But how do you do this? Changing a sports community's culture is easier said than done. Nevertheless, this book gives great advice on how to get this done. They highly encourage teams (as well as families) to create written mission statements. It's one thing to talk about changing the culture. It's another thing to actually have a meeting with all parents and coaches to discuss shared values and goals, write an official mission statement, and then to keep each other accountable throughout the season. This takes bold leadership and constant effort, but it's the only way to make real change in a culture.

Another theme of this book is the importance of modeling. As parents, you are the biggest role models in your kids' lives. If you don't model the values and virtues that you want from your children, they most likely won't listen to you. You can't always just tell your kids how to behave. You have to model virtues and lead by example. Throughout this book, the authors write about many virtues, character traits, and behaviors and how you can best model them to your kids. These virtues, traits, and behaviors include:

  1. Accountability. To teach your kids accountability, you have to be accountable yourself. You also have to empower your kids to take ownership of their lives and teach them how their actions affect their outcomes (and other people's outcomes).
  2. Communication. To teach your kids communication skills, you need to be a good communicator yourself. Show your kids what good eye-contact, listening, and problem solving skills look like. Don't do all their communicating for them. Allow them to communicate with their coaches and teammates themselves (when appropriate).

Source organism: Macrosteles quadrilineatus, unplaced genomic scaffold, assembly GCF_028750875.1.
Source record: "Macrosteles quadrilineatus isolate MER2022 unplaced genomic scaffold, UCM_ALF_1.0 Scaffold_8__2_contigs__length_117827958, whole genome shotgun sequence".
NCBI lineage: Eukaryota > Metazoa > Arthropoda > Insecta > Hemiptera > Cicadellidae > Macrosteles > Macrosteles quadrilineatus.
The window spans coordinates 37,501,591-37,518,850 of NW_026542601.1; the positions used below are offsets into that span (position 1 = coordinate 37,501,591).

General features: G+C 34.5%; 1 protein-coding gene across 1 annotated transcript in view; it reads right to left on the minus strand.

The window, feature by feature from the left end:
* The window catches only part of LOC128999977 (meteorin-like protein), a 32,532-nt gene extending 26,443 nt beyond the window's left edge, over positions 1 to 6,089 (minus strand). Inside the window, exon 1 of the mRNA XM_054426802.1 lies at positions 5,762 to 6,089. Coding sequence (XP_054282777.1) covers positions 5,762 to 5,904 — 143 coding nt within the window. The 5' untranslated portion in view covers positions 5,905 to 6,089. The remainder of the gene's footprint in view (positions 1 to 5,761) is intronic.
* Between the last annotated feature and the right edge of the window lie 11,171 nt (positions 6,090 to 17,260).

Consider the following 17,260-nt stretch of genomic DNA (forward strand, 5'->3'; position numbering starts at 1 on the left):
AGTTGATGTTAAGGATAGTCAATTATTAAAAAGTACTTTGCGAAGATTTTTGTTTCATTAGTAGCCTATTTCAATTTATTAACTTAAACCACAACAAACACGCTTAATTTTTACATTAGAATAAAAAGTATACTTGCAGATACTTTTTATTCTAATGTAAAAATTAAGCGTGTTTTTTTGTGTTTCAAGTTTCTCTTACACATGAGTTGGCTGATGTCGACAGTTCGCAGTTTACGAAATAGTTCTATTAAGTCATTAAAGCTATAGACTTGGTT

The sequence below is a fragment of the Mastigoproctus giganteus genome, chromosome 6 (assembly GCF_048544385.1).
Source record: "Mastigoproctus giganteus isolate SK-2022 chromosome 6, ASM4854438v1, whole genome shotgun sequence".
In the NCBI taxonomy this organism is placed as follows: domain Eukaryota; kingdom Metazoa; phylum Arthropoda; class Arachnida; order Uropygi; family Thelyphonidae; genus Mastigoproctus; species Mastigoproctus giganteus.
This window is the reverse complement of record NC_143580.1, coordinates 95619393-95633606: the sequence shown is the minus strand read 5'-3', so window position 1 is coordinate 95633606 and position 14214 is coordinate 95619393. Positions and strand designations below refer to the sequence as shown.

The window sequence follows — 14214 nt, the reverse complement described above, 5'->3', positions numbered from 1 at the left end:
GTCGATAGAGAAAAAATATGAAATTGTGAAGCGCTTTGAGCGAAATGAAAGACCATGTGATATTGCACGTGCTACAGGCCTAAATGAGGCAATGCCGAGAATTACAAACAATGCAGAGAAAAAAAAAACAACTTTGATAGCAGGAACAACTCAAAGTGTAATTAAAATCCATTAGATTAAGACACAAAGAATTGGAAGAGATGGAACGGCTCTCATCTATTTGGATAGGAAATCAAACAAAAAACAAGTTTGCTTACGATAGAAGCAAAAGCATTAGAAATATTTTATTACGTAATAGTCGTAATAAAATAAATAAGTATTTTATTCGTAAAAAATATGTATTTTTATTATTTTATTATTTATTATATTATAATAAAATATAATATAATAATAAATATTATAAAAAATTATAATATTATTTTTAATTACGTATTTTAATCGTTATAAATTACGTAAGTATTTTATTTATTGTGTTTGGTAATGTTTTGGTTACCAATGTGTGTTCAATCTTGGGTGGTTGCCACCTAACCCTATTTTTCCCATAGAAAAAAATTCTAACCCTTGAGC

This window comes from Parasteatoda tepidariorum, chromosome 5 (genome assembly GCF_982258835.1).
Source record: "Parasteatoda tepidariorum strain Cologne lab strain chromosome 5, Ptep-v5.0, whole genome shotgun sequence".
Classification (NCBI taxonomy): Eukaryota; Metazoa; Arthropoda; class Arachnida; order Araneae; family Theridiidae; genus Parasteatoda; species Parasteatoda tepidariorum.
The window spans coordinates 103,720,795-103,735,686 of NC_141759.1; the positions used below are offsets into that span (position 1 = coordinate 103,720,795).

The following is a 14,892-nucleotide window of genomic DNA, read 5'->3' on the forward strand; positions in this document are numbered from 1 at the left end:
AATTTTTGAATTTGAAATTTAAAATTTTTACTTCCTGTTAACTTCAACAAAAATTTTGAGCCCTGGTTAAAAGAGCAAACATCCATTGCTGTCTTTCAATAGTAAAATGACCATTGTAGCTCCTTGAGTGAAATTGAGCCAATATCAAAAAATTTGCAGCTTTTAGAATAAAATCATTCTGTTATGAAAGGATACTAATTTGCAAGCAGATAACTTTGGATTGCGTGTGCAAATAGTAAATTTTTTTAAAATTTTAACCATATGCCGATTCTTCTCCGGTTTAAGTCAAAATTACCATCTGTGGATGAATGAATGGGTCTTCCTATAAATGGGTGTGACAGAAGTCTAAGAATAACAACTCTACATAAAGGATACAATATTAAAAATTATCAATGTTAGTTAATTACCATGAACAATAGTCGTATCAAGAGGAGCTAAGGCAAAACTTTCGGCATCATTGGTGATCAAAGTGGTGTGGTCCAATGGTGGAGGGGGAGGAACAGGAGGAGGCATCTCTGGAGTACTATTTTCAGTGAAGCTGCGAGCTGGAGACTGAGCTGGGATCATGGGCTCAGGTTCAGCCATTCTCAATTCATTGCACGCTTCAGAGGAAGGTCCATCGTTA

3. Mental toughness. To teach mental toughness, you have to be mentally tough yourself. Don't make excuses. Take ownership and push through adversity. Most importantly, teach your kids that adversity is unavoidable. Don’t hide your kids from adversity. Allow them to face adversity, and encourage them to persevere. This is the only way to truly build mental toughness.
  4. Authenticity. To teach authenticity, you need to be true to yourself and also allow your kids to be true to themselves. You can guide your kids to a certain extent, but ultimately, you have to let them make their own athletic decisions and play for their own reasons, especially once they reach the age of sixteen. 
  5. Confidence. Building up your kid's confidence isn't just about showering them with compliments. True confidence must be earned. You need to encourage your children to work hard, overcome obstacles, and achieve success. However, there are many more little things you can do to help your kids build confidence. You can help them deal better with social comparisons by teaching them to learn from their teammates rather than envy them. And you can help them reflect on their past preparation and success. These little mental skills can add up to greatly improve confidence.

This book also gives many practical tips on how to deal with performance anxiety. Here are some of my favorites:

  1. Create a pre-game routine consisting of things such as taking deep breaths, listening to music, practicing visualization, making a “power pose” (positive body language), and using positive self-talk.
  2. Help your kids relieve anxiety by reminding them that you'll always love them no matter if they win or lose.
  3. Uncover your core beliefs that are at the root of your fear of failure, then replace them with more rational and positive thoughts.
  4. Focus more on improvement and fun than winning.
  5. Practice mindfulness to improve your concentration and emotional control in games.
  6. Practice performing under pressure, and practice at game speed.
  7. Embrace pressure and build the courage to face your fears in games.

There are so many more inspiring messages and helpful tips packed into this book. If you want to help your children reach their full potential, then I highly recommend you read this book and apply its lessons!